Former Red Sox bidder, Dodgers owner Frank McCourt to buy storied French soccer club

Olympique de Marseille football club new owner Frank McCourt gives a thumb up prior to a press conference in Marseille, southern France.
Olympique de Marseille football club new owner Frank McCourt gives a thumb up prior to a press conference in Marseille, southern France. –The Associated Press

Frank McCourt, the Boston-born real estate mogul who unsuccessfully bid early this millennium to buy the Red Sox and later tumultuously owned the Los Angeles Dodgers, is set to expand his sports portfolio and buy the storied French soccer club Olympique de Marseille.

According to reports, he’s buying Marseille for 40 million euros, or less than $45 million. Marseille has had a less remarkable run in recent years but is one of France’s more successful clubs, having won the country’s top league nine times, as well as one European Cup.

McCourt was a Boston real estate developer who in the 1980s gained control of several acres of land in what would eventually become the Seaport District.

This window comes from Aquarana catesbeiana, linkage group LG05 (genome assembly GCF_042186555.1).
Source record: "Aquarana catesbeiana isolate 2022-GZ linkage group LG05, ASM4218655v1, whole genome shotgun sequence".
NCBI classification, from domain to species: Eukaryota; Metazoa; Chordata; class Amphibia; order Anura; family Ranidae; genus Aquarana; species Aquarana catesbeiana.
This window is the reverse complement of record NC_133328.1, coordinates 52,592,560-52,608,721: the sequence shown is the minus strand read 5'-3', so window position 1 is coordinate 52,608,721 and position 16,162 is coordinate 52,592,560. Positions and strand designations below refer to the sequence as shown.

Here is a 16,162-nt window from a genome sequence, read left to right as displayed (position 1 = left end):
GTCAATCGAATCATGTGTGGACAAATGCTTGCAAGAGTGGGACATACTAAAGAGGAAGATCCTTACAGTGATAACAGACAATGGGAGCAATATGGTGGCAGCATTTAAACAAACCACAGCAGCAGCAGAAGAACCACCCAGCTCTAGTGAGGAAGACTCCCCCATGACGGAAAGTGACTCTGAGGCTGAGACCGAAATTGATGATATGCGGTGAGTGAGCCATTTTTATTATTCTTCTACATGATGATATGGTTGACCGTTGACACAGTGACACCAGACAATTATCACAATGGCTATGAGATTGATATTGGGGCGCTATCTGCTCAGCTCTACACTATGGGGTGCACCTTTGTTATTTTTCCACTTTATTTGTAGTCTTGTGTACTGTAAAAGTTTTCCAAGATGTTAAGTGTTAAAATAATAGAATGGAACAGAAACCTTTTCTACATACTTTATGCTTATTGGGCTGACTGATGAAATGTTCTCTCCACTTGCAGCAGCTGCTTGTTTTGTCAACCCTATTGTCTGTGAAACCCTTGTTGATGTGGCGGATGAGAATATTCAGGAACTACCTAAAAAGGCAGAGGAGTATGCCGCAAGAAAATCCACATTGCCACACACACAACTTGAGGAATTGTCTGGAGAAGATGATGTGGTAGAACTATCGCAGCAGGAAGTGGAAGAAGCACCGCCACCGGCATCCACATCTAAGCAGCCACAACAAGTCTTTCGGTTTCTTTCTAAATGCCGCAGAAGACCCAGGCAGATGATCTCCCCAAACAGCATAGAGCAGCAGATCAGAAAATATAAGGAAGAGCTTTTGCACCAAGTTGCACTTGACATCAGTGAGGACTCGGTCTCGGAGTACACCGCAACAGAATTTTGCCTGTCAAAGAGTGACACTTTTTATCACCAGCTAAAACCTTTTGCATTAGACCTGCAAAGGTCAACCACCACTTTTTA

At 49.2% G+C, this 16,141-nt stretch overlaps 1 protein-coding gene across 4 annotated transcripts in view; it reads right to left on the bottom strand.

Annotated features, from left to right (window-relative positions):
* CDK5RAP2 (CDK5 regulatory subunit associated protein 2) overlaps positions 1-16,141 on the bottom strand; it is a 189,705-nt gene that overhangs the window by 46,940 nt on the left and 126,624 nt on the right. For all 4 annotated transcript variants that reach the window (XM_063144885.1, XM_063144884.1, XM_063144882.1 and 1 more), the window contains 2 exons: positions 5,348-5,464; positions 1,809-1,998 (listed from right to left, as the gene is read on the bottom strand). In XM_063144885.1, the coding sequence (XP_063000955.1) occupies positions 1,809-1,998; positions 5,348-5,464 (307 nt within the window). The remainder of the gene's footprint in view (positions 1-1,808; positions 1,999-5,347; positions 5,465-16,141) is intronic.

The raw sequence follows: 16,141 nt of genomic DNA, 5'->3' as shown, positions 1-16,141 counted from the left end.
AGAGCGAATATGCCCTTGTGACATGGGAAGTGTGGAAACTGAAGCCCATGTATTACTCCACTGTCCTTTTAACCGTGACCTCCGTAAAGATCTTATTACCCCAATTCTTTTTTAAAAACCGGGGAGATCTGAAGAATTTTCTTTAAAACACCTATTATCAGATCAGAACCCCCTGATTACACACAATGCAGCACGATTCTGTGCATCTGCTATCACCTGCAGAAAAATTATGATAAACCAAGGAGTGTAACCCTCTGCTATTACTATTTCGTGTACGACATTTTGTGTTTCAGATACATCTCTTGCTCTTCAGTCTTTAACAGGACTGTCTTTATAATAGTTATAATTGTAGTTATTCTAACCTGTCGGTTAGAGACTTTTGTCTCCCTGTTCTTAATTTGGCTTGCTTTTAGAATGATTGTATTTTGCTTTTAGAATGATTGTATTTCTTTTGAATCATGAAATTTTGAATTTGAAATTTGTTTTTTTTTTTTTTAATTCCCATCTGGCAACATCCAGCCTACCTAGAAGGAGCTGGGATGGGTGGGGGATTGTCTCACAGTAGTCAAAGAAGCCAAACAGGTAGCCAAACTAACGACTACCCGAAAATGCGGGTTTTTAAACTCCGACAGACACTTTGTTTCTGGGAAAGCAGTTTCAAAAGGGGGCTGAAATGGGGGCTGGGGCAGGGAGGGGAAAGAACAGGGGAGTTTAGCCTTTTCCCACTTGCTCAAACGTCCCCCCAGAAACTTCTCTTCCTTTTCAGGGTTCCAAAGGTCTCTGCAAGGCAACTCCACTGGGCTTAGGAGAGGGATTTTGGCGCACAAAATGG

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The property was used as parking lots, but McCourt’s more ambitious, longer-term plans for the site included potentially building a new baseball stadium if he bought the Red Sox during the early-2000s sale of the club. That didn’t happen; the Red Sox were ultimately sold in 2002 to a group led by John W. Henry (who also owns Boston.com). Henry, incidentally, has also found a place on the global soccer stage as the principal owner of England’s Liverpool Football Club.

McCourt and his then-wife and business partner, Jamie, used the Seaport land as collateral for a loan to help finance their $430 million purchase of the Los Angeles Dodgers a couple of years later. They eventually lost the property in the process, and the land is now being developed on a wide scale for a variety of uses in the heart of the booming waterfront neighborhood.

McCourt owned the Dodgers from 2004 to 2012, a tenure that ended explosively. With the club saddled in debt and the McCourts expensively divorcing, things grew ugly between McCourt and Major League Baseball, highlighted by the league accusing him of “looting” the team of $189 million for personal purposes.

Still, McCourt made out pretty well, eventually selling the club for more than $2 billion after filing for bankruptcy protection — upwards of $1.5 billion more than he paid for the Dodgers.

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